#TwoForTuesday: Two of my Unsung Female Heroes

Many unsung female heroes have crossed my path. I haven’t known any famous people, so all the heroes in my life – male and female – are unsung.

I’m going to break the “Two-For” rule today and write about just one of my unsung female heroes, my great-great-great-great-grandmother, Mary Morrison. I know her only through names and dates on the written page and a plain rock that marks her grave in Spears Graveyard, but she is my hero.

Mary Morrison (17??-1781)

I know few details of this Mary Morrison’s life. I don’t know if she had a bubbly personality or was a negative person. I only know her from the circumstances of her life.

She was born in Scotland, probably on the Kintyre Peninsula in 1732. She married John Morrison from the same place. They came to America, lived in Pennsylvania for a while, then moved to North Carolina in the 1760s.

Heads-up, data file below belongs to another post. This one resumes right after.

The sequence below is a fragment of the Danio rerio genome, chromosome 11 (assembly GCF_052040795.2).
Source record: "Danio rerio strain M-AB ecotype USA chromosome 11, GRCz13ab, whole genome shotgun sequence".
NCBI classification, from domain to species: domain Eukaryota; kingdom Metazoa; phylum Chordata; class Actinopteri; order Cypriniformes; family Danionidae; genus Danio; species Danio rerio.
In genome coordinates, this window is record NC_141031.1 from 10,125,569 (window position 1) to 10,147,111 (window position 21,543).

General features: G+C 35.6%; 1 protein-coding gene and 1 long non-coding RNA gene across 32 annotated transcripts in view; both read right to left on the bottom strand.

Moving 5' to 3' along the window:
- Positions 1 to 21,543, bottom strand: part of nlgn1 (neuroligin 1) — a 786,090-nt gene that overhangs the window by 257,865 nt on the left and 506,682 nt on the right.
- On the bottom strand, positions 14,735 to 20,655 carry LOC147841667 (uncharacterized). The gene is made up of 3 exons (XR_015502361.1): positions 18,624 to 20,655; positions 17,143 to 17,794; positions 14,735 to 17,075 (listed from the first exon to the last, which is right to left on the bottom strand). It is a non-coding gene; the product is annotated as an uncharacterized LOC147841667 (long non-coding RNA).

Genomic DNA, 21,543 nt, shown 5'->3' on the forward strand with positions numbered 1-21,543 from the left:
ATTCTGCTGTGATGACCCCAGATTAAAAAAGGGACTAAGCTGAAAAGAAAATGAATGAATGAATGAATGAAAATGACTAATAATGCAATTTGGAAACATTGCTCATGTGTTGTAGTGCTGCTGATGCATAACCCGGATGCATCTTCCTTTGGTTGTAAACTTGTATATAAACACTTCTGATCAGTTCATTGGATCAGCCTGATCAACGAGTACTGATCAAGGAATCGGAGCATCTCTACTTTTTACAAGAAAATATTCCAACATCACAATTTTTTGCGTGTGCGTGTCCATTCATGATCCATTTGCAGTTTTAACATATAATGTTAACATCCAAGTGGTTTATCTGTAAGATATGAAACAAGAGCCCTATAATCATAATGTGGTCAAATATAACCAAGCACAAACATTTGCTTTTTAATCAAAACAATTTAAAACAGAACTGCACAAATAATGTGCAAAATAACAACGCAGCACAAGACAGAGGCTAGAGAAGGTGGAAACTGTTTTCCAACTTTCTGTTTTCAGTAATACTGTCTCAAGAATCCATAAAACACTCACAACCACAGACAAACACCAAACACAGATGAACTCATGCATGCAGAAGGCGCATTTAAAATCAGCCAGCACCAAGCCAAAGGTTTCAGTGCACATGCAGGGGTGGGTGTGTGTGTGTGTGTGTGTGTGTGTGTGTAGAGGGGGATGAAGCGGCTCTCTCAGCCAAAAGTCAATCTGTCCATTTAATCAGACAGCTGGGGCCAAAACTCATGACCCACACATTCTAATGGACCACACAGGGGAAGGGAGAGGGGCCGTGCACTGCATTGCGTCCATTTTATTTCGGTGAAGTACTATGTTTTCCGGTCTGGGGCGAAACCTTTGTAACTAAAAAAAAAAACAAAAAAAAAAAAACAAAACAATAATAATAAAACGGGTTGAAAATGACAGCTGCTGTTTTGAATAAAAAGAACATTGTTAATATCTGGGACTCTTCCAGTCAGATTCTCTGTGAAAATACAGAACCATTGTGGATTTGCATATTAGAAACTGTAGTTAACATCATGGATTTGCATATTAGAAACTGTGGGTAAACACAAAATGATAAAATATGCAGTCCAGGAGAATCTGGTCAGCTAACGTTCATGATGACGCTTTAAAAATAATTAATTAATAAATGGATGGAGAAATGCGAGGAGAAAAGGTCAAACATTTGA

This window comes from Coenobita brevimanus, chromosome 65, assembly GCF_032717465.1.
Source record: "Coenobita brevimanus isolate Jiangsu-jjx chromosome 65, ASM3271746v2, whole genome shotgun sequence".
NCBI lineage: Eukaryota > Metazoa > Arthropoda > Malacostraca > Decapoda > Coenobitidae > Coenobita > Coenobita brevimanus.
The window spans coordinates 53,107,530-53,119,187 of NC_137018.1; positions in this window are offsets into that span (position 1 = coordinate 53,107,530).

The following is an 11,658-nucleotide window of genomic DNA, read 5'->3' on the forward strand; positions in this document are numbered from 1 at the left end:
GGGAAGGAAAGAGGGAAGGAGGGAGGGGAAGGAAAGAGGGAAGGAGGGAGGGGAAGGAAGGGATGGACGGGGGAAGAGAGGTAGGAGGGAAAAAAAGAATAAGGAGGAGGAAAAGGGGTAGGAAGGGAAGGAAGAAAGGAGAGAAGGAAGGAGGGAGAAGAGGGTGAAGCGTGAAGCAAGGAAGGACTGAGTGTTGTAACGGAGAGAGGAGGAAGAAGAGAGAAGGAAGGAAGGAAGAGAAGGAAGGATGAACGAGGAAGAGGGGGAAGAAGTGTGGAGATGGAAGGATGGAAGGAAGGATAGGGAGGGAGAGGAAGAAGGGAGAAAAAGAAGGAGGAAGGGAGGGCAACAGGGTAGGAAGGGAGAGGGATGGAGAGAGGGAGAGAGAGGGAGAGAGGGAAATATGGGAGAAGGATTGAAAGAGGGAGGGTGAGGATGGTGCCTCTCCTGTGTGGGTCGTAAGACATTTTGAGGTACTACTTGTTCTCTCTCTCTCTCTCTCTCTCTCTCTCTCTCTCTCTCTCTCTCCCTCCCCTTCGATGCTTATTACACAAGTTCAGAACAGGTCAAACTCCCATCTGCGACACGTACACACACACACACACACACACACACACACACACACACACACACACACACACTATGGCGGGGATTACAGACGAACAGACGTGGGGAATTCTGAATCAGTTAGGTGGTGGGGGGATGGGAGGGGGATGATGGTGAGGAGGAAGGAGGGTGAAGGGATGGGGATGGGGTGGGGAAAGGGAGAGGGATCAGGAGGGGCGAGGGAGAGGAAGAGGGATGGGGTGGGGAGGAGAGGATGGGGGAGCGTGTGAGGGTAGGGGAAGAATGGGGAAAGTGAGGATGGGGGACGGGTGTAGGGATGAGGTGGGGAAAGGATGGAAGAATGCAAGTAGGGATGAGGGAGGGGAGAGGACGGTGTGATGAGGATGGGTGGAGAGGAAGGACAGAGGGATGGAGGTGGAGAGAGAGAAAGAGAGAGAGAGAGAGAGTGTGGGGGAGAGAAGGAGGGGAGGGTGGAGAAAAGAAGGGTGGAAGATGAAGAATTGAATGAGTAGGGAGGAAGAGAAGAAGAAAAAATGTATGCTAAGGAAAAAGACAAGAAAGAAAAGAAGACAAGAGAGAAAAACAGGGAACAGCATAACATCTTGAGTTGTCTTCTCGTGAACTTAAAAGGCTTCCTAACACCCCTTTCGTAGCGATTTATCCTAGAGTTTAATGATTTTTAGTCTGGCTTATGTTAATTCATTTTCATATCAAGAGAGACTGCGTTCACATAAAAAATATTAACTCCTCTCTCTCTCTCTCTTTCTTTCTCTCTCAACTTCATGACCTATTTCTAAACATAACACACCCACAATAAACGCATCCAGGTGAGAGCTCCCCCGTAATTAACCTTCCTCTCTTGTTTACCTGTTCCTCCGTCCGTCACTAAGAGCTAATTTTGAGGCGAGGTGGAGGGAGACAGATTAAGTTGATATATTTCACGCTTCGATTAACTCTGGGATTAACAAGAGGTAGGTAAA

Mary and John had nine children. John died in 1777. Tradition tells us that he was ambushed by Tories not far from his and Mary’s home. Knowing that he would soon die, he wrote his will in August of 1777 and died less than a week later. From John’s will, we know that Mary was expecting their last child at the time because he made provisions for the unborn child.

Sadly, Mary died early in 1781, leaving her minor children in the care of relatives. We also know that when Mary was sick and writing her will that one of her daughters was very ill and it was uncertain if the daughter would survive that illness.

What a hard life Mary must have had! I hope she had joy in her life.